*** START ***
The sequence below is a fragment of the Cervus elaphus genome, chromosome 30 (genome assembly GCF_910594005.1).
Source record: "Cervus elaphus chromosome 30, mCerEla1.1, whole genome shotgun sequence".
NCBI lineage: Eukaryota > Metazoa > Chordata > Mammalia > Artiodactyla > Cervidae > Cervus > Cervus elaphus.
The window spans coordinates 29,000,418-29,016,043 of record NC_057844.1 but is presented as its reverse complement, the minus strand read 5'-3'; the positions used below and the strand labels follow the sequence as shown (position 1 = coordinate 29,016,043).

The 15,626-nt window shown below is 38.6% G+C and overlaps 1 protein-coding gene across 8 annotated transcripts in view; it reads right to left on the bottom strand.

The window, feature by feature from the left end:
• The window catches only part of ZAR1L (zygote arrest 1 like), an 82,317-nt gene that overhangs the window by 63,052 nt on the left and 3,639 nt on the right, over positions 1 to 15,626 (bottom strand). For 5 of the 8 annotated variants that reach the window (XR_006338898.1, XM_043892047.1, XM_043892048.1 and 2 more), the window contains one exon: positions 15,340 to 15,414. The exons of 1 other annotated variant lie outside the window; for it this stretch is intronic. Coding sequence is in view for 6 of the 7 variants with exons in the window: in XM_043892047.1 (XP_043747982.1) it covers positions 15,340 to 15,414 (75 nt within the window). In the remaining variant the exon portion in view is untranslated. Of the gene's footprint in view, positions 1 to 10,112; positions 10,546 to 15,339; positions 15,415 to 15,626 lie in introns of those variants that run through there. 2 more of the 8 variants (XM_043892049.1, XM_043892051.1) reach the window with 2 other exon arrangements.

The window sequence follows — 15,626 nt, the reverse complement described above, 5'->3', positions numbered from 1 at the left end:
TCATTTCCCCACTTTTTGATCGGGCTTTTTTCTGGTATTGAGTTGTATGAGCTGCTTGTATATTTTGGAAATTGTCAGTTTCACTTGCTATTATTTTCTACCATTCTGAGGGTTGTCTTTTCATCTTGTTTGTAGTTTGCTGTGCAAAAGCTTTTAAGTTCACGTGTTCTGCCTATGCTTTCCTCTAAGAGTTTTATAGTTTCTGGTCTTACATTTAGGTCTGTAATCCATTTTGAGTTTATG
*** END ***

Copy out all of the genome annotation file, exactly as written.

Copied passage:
The sequence below is a fragment of the Cervus elaphus genome, chromosome 30 (genome assembly GCF_910594005.1).
Source record: "Cervus elaphus chromosome 30, mCerEla1.1, whole genome shotgun sequence".
NCBI lineage: Eukaryota > Metazoa > Chordata > Mammalia > Artiodactyla > Cervidae > Cervus > Cervus elaphus.
The window spans coordinates 29,000,418-29,016,043 of record NC_057844.1 but is presented as its reverse complement, the minus strand read 5'-3'; the positions used below and the strand labels follow the sequence as shown (position 1 = coordinate 29,016,043).

The 15,626-nt window shown below is 38.6% G+C and overlaps 1 protein-coding gene across 8 annotated transcripts in view; it reads right to left on the bottom strand.

The window, feature by feature from the left end:
• The window catches only part of ZAR1L (zygote arrest 1 like), an 82,317-nt gene that overhangs the window by 63,052 nt on the left and 3,639 nt on the right, over positions 1 to 15,626 (bottom strand). For 5 of the 8 annotated variants that reach the window (XR_006338898.1, XM_043892047.1, XM_043892048.1 and 2 more), the window contains one exon: positions 15,340 to 15,414. The exons of 1 other annotated variant lie outside the window; for it this stretch is intronic. Coding sequence is in view for 6 of the 7 variants with exons in the window: in XM_043892047.1 (XP_043747982.1) it covers positions 15,340 to 15,414 (75 nt within the window). In the remaining variant the exon portion in view is untranslated. Of the gene's footprint in view, positions 1 to 10,112; positions 10,546 to 15,339; positions 15,415 to 15,626 lie in introns of those variants that run through there. 2 more of the 8 variants (XM_043892049.1, XM_043892051.1) reach the window with 2 other exon arrangements.

The window sequence follows — 15,626 nt, the reverse complement described above, 5'->3', positions numbered from 1 at the left end:
TCATTTCCCCACTTTTTGATCGGGCTTTTTTCTGGTATTGAGTTGTATGAGCTGCTTGTATATTTTGGAAATTGTCAGTTTCACTTGCTATTATTTTCTACCATTCTGAGGGTTGTCTTTTCATCTTGTTTGTAGTTTGCTGTGCAAAAGCTTTTAAGTTCACGTGTTCTGCCTATGCTTTCCTCTAAGAGTTTTATAGTTTCTGGTCTTACATTTAGGTCTGTAATCCATTTTGAGTTTATG